Biden brings gun violence talks back to Connecticut
Vice President Joe Biden today is bringing the ongoing national discussion about reducing gun violence back to the place that spurred it, addressing a conference on gun violence at a Connecticut university just 10 miles from the site of December's Newtown shooting.
Biden will deliver remarks this morning at a conference at Western Connecticut State University in Danbury, Conn. Democratic Sens. Richard Blumenthal and Chris Murphy of Connecticut are co-hosting the event with Rep. Elizabeth Etsy, D-Conn., who represents both Danbury and Newtown.
Biden has played a key role in the administration's response to the tragic Newtown shooting, leading a White House task force on reducing gun violence and reaching out to state lawmakers on the issue as well as working with federal politicians. The administration is seeking a whole host of policy measures to bring down gun violence, but it's unclear which, if any, could make it past the high hurdles they face in Congress, especially as opponents like the National Rifle Association continue to push back against them. Furthermore, the political will to pursue gun control legislation could be dampened as Congress focuses on the looming "sequestration" spending cuts.
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In the face of these obstacles, Biden is leading the administration's effort to keep up public support for measures to reduce gun violence.
Prior to the vice president's remarks today, the conference at Western Connecticut State University will feature panel discussions on ways to reduce gun violence, protect children and make communities safer. The panels will include national, state, and local leaders, law enforcement, mental health experts, sportsmen, faith leaders, families and survivors of gun violence.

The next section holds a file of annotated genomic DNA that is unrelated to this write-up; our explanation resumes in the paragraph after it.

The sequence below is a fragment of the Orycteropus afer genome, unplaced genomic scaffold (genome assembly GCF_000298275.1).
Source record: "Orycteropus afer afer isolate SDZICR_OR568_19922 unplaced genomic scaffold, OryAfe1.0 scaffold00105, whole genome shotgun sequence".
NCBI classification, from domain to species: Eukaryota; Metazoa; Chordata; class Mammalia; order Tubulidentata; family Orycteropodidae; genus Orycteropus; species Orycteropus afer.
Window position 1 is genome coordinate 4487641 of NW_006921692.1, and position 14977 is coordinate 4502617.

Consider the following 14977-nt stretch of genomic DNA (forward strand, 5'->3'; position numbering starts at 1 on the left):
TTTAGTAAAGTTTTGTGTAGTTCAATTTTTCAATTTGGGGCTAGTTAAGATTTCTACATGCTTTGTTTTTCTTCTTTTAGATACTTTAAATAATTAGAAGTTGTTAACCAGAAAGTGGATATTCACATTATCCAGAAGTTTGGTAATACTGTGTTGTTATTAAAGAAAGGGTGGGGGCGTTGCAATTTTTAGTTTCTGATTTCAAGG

Biden has gone to great lengths to convey the idea that the administration fully supports Second Amendment rights, including pointing out that he himself is a gun owner. "No one's taking my shotgun," Biden said Tuesday during a Facebook town hall event with Parents Magazine, reassuring his audience that stricter gun laws won't mean people will have their guns taken away. He went so far to suggest that Americans who want a gun for self-protection should "get a double-barreled shotgun."
The point Biden was trying to make, White House spokesman Jay Carney explained the next day, "is that in his view, you do not need a military-style assault weapon to protect your home. In fact, you would be better off with a shotgun."
Carney noted that Biden owns a 12-gauge and a 20-gauge shotgun, which he keeps in a safe at his Delaware home.
"When we talk about the president's comprehensive package of proposals to address the problem of gun violence in America would not -- if all of them were implemented, the executive actions and the legislation, if it all happened tomorrow, not a single law-abiding American citizen would lose his or her weapon, or his or her firearm," Carney added. "And that's because we believe in Second Amendment rights. But we need to take action, sensible action, common sense action to try to reduce the scourge of gun violence in this country."
Of the measures the White House is backing, an expansion of background checks seems the most likely to pass through Congress. A group of bipartisan senators, including Sen. Tom Coburn, R-Okla., and Sen. Joe Manchin, D-W.V., are working on a passage to expand background checks "that I think that most of us will be able to support," Sen. John McCain, R-Ariz., said on NBC's "Meet The Press" on Sunday.
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